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The Aesthetic Realism Foundation
is located in SoHo (NYC)
|Purpose||Aesthetic Realism, founded in 1941 by poet and critic Eli Siegel (1902-78), is a philosophy dedicated to the understanding of, and greater respect for, people, art, and reality.|
Aesthetic Realism is the philosophy founded by poet and critic Eli Siegel (1902–1978) in 1941. It is based on three core principles. First, the deepest desire of every person is to like the world on an honest or accurate basis. Second, the greatest danger for a person is to have contempt for the world and what is in it—contempt defined as the false importance or glory from the lessening of things not oneself. Third, the study of what makes for beauty in art is a guide for a good life: "All beauty is a making one of opposites, and the making one of opposites is what we are going after in ourselves."
The philosophy is principally taught at the Aesthetic Realism Foundation, a nonprofit educational foundation based in SoHo, New York City, through a variety of lectures, classes in poetry, anthropology, art, music, and individual consultations.
The Foundation faced controversy for its assertion that men changed from homosexuality through study of this philosophy. In 1990, it stopped presentations and consultations on this subject, explaining that it did not want to be involved in the atmosphere of anger surrounding the issue, and saying that "we do not want this matter, which is certainly not fundamental to Aesthetic Realism, to be used to obscure what Aesthetic Realism truly is: education of the largest, most cultural kind."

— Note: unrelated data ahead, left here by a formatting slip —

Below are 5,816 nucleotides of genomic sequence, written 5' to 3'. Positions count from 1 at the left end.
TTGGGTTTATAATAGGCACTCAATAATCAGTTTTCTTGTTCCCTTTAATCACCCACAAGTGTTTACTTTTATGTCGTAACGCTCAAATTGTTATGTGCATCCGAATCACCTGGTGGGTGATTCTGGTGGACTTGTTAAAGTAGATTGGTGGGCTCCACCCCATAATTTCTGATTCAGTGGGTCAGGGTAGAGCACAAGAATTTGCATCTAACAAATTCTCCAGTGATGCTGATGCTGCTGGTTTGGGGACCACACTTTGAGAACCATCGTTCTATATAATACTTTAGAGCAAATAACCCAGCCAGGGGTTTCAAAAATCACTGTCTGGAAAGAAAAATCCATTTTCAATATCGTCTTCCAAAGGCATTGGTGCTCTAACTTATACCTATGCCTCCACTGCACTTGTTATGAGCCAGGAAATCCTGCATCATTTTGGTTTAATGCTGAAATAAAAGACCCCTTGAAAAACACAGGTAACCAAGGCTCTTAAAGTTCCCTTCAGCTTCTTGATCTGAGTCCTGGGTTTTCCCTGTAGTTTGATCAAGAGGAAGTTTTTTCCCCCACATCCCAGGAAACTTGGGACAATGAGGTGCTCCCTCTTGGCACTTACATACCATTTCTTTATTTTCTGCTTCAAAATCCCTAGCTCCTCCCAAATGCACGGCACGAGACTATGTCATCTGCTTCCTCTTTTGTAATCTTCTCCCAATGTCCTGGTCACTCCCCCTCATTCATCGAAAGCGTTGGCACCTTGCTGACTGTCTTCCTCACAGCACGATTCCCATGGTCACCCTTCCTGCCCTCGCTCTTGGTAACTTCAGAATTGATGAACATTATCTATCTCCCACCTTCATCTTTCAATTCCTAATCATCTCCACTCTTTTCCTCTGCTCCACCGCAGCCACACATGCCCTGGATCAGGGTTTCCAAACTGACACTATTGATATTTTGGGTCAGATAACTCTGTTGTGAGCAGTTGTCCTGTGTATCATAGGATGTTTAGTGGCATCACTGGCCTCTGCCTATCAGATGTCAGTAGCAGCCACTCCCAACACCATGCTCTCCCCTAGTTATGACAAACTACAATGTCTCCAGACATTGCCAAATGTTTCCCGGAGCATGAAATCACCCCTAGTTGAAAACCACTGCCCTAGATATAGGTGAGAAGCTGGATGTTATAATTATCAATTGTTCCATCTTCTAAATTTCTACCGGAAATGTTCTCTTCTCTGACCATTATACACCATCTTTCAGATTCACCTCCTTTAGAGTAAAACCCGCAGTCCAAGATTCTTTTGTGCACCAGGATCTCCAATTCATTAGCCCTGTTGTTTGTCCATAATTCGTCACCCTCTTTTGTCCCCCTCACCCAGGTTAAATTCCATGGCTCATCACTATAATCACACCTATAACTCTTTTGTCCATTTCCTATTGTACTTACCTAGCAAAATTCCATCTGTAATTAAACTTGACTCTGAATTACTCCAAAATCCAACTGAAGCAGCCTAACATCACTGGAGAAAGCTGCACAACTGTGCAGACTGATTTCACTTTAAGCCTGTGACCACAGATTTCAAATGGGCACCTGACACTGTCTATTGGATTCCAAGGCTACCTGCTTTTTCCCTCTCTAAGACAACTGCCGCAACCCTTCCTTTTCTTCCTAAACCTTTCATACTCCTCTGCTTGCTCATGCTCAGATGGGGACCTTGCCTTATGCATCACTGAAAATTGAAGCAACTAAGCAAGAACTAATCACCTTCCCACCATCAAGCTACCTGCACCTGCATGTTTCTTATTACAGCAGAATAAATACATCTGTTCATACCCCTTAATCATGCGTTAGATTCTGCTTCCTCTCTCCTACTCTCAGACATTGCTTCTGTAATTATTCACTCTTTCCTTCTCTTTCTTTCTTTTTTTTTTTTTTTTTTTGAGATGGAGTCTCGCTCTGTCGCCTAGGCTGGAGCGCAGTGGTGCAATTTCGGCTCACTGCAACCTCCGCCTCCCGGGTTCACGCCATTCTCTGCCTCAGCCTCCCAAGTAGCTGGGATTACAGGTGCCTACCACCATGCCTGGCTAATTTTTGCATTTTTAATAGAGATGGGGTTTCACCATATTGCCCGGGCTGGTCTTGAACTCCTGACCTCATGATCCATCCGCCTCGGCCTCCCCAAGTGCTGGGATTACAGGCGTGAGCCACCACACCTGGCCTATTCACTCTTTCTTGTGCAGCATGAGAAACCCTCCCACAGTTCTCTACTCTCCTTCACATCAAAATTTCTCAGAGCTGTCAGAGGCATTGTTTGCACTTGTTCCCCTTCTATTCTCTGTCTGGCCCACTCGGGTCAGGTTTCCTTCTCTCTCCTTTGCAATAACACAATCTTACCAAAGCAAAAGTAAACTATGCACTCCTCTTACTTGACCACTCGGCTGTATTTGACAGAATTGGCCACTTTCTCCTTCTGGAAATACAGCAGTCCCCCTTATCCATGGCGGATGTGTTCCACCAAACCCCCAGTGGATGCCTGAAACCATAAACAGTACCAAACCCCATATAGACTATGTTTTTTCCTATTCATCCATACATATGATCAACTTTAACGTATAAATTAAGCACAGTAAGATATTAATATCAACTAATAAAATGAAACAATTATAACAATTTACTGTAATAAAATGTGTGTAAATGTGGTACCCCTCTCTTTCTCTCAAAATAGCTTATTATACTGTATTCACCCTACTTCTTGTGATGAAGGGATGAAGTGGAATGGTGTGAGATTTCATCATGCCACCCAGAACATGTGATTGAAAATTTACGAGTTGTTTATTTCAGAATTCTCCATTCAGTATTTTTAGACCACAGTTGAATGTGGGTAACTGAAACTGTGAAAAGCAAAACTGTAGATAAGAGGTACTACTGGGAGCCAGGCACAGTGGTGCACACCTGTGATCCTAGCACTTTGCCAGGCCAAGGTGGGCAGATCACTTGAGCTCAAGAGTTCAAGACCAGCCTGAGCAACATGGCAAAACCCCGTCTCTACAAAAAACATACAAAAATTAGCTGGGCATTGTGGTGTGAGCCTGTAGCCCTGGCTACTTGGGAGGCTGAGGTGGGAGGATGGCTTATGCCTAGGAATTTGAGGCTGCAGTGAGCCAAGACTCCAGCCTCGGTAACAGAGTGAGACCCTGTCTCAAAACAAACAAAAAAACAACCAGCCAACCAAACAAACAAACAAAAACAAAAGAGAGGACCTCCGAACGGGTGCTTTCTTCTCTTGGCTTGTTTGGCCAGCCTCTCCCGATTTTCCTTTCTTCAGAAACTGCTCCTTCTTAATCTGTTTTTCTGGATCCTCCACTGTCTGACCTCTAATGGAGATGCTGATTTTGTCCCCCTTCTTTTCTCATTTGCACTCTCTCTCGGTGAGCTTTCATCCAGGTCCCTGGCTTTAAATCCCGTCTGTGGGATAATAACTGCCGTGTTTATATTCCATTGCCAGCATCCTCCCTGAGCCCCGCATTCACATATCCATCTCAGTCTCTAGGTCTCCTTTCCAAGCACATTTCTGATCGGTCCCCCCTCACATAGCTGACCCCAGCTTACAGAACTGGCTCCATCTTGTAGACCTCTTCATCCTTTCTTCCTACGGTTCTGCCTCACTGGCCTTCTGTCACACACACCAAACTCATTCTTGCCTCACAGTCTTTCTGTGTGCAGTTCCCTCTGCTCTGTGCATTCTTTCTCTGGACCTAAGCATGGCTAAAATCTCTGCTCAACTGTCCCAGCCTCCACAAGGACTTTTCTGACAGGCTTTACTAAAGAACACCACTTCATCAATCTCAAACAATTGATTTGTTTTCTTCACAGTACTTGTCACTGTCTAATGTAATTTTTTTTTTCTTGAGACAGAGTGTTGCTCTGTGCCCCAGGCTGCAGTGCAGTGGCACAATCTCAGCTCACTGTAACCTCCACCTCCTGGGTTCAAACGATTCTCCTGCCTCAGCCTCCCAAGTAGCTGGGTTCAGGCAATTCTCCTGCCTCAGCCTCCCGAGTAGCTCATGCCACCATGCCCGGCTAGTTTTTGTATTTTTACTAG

Aesthetic Realism is based on the idea that reality, or the world, has a structure that is beautiful. Siegel identified beauty as the making one, or unity, of opposites.
In Siegel’s critical theory, "the resolution of conflict in self is like the making one of opposites in art." A successful novel, for example, composes opposites that people are trying to put together: oneness and manyness, intensity and calm, sameness and change. His studies led him to conclude that any successful work of art or music combines essential dualities. In the philosophy of Aesthetic Realism, Siegel developed this concept, writing that the arts and sciences all give evidence that reality has an aesthetic nature. He described the world as having a construction like art: it, too, is composed of opposites. In Siegel's eyes, freedom at one with order could be seen in an electron, a tree, or the solar system. Siegel reasoned, "If...the structure of the world corresponds to the structure [of art], that much the world may be beautiful in the deepest sense of the word; and therefore can be liked."
A primary concept of Aesthetic Realism is that the world can be liked honestly by seeing it as an aesthetic oneness of opposites. Further, a core teaching of Aesthetic Realism is that it is "every person's deepest desire to like the world on an honest or accurate basis."
However, Siegel recognized another competing desire which drives humans away from such an appreciation—the desire to have contempt for the world and what is in it, in order to make oneself feel more important. Siegel argued that when a person seeks self-esteem through contempt—"the addition to self through the lessening of something else"—he or she is unjust to people and things. Contempt, the philosophy maintains, may seem like a triumph, but ultimately results in self-dislike and mental distress, and lessens the capacity of one's mind to perceive and feel in the fullest manner. Siegel held that, in the extreme, contempt causes insanity.
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